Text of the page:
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The Red Flag Rules and Health Care Providers

As the “Red Flag Rules” enforcement date of May 1, 2009 quickly-approaches, health care providers need to get prepared. The Red Flag Rules require financial institutions and “creditors” to develop and implement identity theft prevention programs that provide for identification, detection, and response to patterns, practices or specific activities (known as red flags) that could indicate identity theft. Although enforcement was initially slated for November 2008, the Federal Trade Commission suspended enforcement until May 1, 2009 to give creditors, which may include many health care providers, additional time to develop and implement their identity theft programs.

Many health care providers including physicians and hospitals were surprised to learn that they could be subject to the Red Flag Rules. The FTC regulation defines a creditor as an entity that regularly extends, renews, continues credit or arranges for the extension of credit. The FTC would include a health care provider in this definition if the provider does not regularly demand payment in full for services at the time of service, which according to the FTC would be considered extending credit. If the provider is a creditor, the next step is to determine whether the provider maintains covered accounts of its patients. This would include consumer accounts designed to accept multiple payments and other accounts that would have a reasonably foreseeable risk of identity theft. In summary, it appears that the FTC’s position is that health care providers are subject to the Red Flag Rules if they extend credit to a consumer/patient by establishing an account that permits multiple payments (e.g., a payment plan). You can learn more about the Rules by visiting the Federal Trade Commission website at www.ftc.gov.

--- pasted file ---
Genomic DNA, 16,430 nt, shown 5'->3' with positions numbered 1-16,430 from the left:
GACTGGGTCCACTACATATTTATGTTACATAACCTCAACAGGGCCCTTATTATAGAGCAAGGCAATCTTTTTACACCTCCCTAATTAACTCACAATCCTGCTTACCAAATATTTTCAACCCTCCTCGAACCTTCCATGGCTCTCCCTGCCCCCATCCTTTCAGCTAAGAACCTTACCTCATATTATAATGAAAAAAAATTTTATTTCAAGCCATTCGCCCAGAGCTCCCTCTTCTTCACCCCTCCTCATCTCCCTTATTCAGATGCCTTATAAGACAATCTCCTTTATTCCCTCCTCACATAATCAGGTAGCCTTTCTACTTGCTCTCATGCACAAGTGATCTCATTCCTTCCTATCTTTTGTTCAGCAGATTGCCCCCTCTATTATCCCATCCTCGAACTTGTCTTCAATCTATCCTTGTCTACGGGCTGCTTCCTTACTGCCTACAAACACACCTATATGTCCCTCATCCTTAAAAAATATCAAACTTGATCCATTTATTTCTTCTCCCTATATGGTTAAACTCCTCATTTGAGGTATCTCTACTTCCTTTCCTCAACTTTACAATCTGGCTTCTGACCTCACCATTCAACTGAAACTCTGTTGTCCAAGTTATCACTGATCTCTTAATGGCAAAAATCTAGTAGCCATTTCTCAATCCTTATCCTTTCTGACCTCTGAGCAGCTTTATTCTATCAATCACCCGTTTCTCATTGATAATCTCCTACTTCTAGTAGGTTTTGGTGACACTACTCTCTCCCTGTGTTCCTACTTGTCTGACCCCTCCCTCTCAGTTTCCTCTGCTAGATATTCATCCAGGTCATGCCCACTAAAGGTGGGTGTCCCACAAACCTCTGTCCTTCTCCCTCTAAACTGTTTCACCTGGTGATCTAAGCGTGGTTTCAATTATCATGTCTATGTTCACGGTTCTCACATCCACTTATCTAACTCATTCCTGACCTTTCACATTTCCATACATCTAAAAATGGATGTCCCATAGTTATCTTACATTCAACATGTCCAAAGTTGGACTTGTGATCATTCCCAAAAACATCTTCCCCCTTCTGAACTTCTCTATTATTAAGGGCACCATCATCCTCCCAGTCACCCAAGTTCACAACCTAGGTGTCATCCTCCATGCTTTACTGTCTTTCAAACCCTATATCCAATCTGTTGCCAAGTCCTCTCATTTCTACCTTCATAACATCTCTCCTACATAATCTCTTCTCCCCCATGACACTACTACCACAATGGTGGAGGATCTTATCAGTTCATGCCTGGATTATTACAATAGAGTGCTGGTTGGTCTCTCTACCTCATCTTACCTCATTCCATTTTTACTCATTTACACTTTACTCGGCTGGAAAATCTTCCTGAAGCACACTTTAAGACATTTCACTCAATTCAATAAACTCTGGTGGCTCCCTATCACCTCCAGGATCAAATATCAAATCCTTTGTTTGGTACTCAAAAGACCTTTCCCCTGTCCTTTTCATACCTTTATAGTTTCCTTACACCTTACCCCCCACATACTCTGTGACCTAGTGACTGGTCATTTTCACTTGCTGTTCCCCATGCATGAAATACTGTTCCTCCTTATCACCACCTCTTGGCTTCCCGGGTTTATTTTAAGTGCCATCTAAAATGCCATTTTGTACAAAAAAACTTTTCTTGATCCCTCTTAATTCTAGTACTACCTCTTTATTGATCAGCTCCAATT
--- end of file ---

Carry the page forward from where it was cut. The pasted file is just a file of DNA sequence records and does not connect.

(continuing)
According to the regulations, a health care provider that extends payment plans to patients must establish an Identity Theft Prevention Program (“the Program”), which must be appropriate to the size and complexity of the organization and nature and scope of its activities. In summary, the Program must include “reasonable” policies and procedures to:
(a) Identify relevant Red Flags;
(b) Detect Red Flags; and
(c) Respond appropriately to any Red Flags that are detected to prevent and mitigate identity theft.

From an administrative standpoint, a provider must obtain approval of the initial policies and procedures from its board of directors or other appropriate committee of the board. Moreover, it must involve the board (or committee of the board) or another member of senior management in the oversight of the Program and train appropriate staff. In developing policies and procedures, each covered practice is required to consider applicable guidelines set forth in Appendix A of the FTC portion of the regulations.

Health care providers subject to the regulations are also required to take steps to oversee that their service providers conduct business in accordance with procedures also designed to mitigate the risk of identity theft.

For more information, please call Abby Pendleton, Esq. or Jessica L. Gustafson, Esq., Adrienne Dresevic, Esq. or Carey F. Kalmowitz, Esq. at (248) 996-8510, visit The HLP website’s Compliance and HIPAA page, or visit The HLP website.

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